PJ’s Pancake House Volunteers to Serve as Food Drop-Off Location for Crisis Ministry

PJ's Pancake House on Nassau Street.

PJ’s Pancake House has stepped up to help out the Crisis Ministry of Princeton and Trenton by offering to serve as a drop-off site for donations to the non-profit agency that lost all its food and supplies at its Trenton food pantry location last Friday because of a fire.

Starting Tuesday, Dec. 20, you can bring canned and boxed goods and toiletries for Crisis Ministry to PJ’s Pancake House during business hours and drop them in to a bucket located inside the restaurant, near the front door. Each time the bucket is full, Dan Bauer, the public relations director at McCarter Theatre, has volunteered to be the food donation mule and schlep the items over to the Crisis Ministry’s Princeton location at Nassau Presbyterian Church.

“We’re glad to do our part as a local business to support such a worthy organization that is a lifeline to so many people in need in our community,” said John Procaccini, the new owner of PJ’s.

The fire broke out at the Crisis Ministry’s Hanover Street location in Trenton around 1:30 a.m. Friday. Firefighters responded quickly and were able to put the fire out in under an hour, but the fire and smoke damage ruined the food int he pantry.

You can donate food and toiletry items or you can also help by making a financial donation to the Crisis Ministry so that they can purchase items to serve individuals and families in the next week leading up to and after Christmas. Checks can be made out to the Crisis Ministry of Princeton and Trenton or you can donate online at thecrisisministry.org.

The following items are needed most:

– Canned proteins (tuna, salmon, chicken, chili), shelf-stable milk (like Parmalat), peanut butter, canned potatoes, cans of Fruit (low-fructose), hot cereal (oatmeal, grits, cream of wheat), and small/medium boxes of cold cereal.

– 1-2 lb. boxes of pasta; boxed macaroni and cheese;, 2 lb.  bags of rice; 1 lb. packages of dried beans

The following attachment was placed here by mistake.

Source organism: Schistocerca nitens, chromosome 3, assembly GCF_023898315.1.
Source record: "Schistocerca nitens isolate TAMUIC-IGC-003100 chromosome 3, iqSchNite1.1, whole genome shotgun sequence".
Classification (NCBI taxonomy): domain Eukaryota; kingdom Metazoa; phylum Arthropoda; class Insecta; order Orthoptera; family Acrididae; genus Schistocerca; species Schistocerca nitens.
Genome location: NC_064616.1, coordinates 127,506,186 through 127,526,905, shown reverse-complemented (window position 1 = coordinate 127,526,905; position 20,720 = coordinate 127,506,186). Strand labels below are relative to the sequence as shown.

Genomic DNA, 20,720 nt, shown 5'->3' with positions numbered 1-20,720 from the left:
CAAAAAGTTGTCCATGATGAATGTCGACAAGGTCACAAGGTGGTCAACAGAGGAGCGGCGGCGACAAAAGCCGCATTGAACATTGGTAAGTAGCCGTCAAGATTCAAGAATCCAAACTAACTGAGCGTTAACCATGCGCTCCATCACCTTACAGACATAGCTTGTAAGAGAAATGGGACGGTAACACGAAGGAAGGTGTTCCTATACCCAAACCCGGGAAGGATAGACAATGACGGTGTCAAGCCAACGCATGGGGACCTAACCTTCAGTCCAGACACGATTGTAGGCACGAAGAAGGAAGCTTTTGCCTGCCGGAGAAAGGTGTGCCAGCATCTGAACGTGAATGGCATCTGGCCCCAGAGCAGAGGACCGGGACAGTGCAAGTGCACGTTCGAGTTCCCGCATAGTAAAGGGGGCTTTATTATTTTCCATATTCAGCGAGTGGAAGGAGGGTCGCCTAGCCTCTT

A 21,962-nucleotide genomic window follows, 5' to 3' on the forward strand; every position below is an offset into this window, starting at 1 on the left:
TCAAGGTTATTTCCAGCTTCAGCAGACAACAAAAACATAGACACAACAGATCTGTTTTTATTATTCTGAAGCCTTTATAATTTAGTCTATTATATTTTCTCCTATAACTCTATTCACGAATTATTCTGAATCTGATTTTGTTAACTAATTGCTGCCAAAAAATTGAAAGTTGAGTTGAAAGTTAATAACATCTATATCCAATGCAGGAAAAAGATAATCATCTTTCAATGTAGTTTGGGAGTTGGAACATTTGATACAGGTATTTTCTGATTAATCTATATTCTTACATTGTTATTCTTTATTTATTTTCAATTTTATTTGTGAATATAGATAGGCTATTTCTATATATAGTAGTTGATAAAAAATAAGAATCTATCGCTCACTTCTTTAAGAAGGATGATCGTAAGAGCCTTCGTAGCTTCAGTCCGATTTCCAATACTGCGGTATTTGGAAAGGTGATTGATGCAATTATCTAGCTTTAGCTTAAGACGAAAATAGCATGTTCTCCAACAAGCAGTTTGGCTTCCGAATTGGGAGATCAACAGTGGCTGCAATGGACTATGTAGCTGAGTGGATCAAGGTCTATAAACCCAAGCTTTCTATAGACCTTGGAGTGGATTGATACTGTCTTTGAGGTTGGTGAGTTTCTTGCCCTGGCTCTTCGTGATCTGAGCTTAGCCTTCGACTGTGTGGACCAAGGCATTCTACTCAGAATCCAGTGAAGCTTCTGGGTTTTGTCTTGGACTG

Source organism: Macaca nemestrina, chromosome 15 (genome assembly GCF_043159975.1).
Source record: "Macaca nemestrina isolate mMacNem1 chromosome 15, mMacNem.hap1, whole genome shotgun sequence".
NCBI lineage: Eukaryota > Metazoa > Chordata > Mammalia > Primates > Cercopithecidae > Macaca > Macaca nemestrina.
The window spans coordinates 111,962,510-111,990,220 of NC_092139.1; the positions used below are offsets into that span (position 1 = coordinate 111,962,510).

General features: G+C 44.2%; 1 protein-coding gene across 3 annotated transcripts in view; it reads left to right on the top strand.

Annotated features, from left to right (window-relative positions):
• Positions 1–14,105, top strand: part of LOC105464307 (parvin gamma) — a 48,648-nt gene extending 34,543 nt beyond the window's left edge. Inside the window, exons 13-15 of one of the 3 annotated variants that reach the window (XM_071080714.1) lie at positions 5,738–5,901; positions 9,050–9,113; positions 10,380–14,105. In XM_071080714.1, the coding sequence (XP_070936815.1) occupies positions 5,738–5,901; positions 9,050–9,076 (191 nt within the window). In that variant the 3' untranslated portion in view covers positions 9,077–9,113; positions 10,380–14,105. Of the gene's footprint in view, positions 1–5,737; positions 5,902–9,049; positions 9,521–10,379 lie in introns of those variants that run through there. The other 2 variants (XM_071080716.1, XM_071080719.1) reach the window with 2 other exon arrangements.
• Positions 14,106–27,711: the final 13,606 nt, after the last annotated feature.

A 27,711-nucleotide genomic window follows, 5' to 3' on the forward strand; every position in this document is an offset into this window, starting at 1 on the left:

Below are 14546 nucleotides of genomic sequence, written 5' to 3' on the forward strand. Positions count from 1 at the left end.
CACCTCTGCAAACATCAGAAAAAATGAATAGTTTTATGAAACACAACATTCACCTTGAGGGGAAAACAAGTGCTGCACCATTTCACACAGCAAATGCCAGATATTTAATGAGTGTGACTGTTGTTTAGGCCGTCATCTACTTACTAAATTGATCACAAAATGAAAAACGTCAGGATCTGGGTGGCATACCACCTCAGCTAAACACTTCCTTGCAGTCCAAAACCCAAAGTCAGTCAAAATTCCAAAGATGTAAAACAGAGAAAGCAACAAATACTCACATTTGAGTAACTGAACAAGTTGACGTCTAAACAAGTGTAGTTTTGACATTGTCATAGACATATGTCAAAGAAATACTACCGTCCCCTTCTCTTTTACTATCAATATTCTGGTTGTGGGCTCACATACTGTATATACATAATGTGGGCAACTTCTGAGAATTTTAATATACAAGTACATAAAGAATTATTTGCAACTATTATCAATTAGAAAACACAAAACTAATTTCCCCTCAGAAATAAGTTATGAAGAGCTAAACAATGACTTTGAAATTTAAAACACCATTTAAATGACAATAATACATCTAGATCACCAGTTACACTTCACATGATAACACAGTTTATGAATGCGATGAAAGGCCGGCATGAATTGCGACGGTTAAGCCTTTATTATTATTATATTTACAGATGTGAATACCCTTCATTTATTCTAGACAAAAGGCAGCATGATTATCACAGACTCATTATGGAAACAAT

– Honey (plastic container), toothbrushes and toothpaste; shampoos and conditioners, razors and shaving cream; soaps and lotions, feminine products

PJ’s, located at 154 Nassau Street, is open from 7 a.m. to 10 p.m. Sunday-Thursday and from 7 a.m.-midnight Friday and Saturday.

Three area churches are also serving as drop-off locations: Nassau Presbyterian Church, the Presbyterian Church of Lawrenceville, and the First Presbyterian Church of Trenton.

Until the clean-up is complete, the Crisis Ministry is looking into alternatives in Trenton for a temporary pantry operation, including the agency’s new satellite pantry at the former Bethany Presbyterian Church in the Chambersburg neighborhood.

The Crisis Ministry hopes to regain phone and computer access at its Trenton location soon, and expects to be operating in a limited  capacity by Tuesday in the agency’s space next to the pantry at 121 E. Hanover St., which was undamaged.

In a letter about the fire, Carolyn Biondi, executive director of the Crisis Ministry, expressed gratitude for the quick response from firefighters, the help offered by area churches, volunteers, clients, and partners, and the phone calls of support from fellow nonprofit agencies and partners.

“In the meantime we already have much to be thankful for,” she wrote of the outpouring of support. “We hope to share updates with you soon as we make progress toward restoration.”